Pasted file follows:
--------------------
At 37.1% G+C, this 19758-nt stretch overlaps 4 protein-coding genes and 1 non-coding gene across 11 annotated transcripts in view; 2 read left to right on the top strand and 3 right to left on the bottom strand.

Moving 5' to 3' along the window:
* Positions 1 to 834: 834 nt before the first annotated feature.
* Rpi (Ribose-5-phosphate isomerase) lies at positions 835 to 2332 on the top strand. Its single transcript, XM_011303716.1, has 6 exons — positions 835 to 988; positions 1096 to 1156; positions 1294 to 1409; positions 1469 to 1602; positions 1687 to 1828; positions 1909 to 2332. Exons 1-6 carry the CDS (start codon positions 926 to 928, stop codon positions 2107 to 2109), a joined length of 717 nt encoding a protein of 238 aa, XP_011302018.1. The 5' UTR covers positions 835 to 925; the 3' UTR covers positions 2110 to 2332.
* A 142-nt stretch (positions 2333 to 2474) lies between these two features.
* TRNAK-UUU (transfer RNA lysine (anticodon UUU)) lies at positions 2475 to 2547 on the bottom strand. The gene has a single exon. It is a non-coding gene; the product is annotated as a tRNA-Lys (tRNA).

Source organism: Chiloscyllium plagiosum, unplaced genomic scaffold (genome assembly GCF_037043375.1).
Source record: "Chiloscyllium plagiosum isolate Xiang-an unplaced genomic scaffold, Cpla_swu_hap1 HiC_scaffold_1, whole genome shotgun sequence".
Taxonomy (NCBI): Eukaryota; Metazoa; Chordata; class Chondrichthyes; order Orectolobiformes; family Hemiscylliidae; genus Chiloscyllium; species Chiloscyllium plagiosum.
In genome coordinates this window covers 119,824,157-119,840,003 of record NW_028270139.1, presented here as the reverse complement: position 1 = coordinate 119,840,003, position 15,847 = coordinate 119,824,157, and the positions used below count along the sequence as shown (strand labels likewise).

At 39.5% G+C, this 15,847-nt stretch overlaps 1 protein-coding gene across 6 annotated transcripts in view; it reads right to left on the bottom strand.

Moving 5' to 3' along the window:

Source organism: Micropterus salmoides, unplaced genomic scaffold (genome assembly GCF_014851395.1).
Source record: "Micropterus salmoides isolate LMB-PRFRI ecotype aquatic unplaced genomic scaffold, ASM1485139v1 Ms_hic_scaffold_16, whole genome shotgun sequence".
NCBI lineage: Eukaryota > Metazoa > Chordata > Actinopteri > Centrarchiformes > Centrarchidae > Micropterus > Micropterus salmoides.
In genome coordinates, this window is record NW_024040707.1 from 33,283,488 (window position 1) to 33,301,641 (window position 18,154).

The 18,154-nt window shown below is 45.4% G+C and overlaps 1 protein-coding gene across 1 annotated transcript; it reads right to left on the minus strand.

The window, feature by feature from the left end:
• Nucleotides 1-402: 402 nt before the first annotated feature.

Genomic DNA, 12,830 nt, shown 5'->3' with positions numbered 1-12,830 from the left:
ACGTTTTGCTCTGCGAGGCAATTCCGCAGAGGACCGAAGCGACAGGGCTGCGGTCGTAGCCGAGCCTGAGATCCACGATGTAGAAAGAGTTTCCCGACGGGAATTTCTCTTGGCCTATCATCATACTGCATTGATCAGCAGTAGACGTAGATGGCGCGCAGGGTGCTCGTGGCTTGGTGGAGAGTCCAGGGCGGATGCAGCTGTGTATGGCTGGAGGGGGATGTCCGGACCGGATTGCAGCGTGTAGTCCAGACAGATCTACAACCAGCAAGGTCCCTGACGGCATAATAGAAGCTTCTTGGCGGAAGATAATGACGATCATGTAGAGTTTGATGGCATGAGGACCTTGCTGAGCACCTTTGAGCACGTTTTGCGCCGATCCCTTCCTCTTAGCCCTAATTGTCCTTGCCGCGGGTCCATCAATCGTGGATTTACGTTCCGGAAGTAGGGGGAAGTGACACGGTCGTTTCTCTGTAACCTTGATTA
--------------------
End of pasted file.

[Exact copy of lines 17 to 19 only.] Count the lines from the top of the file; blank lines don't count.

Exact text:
The 18,154-nt window shown below is 45.4% G+C and overlaps 1 protein-coding gene across 1 annotated transcript; it reads right to left on the minus strand.

The window, feature by feature from the left end:
• Nucleotides 1-402: 402 nt before the first annotated feature.